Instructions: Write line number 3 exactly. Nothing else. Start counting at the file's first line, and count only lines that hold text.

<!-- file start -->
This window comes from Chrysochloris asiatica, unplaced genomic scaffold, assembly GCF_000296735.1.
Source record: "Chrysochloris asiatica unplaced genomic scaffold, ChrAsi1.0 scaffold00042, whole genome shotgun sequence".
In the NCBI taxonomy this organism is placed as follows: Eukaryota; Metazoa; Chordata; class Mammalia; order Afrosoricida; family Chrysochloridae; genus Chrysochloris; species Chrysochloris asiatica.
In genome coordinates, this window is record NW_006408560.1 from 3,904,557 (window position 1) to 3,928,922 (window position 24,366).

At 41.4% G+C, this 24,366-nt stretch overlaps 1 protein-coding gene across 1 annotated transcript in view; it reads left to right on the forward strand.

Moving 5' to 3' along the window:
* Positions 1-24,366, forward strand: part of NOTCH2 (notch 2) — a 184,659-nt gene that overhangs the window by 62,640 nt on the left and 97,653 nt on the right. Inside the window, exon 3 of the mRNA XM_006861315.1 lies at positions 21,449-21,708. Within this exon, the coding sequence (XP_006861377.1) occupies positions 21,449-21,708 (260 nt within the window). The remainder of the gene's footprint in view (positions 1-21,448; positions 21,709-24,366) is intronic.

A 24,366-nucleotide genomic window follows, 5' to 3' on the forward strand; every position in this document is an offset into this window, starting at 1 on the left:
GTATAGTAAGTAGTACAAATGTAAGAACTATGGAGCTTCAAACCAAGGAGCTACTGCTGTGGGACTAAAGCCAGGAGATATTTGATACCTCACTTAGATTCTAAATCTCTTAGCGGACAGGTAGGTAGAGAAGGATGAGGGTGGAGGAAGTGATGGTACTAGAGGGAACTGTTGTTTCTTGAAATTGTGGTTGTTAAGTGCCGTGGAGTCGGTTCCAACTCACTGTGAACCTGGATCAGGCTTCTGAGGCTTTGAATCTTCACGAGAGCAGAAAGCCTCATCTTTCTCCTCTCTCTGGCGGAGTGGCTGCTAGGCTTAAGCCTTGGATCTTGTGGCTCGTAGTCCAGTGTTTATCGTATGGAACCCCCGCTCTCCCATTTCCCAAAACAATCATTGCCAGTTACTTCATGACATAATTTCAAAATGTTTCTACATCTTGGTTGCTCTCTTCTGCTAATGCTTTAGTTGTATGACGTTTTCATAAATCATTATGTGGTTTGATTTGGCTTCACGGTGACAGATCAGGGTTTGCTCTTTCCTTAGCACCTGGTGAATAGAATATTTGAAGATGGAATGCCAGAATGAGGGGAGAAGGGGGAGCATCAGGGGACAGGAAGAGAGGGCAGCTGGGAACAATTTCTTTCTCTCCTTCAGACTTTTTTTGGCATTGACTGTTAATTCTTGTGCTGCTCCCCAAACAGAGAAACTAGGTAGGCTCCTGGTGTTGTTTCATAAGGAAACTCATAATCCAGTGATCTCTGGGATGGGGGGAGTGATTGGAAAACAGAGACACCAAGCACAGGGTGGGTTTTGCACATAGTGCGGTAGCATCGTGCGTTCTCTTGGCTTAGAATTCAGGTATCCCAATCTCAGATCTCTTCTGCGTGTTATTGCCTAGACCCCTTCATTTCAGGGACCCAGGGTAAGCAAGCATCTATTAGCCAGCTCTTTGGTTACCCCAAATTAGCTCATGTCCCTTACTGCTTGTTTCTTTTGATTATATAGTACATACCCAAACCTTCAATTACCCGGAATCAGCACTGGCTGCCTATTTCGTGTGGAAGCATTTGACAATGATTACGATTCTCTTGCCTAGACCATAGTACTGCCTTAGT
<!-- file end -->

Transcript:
In the NCBI taxonomy this organism is placed as follows: Eukaryota; Metazoa; Chordata; class Mammalia; order Afrosoricida; family Chrysochloridae; genus Chrysochloris; species Chrysochloris asiatica.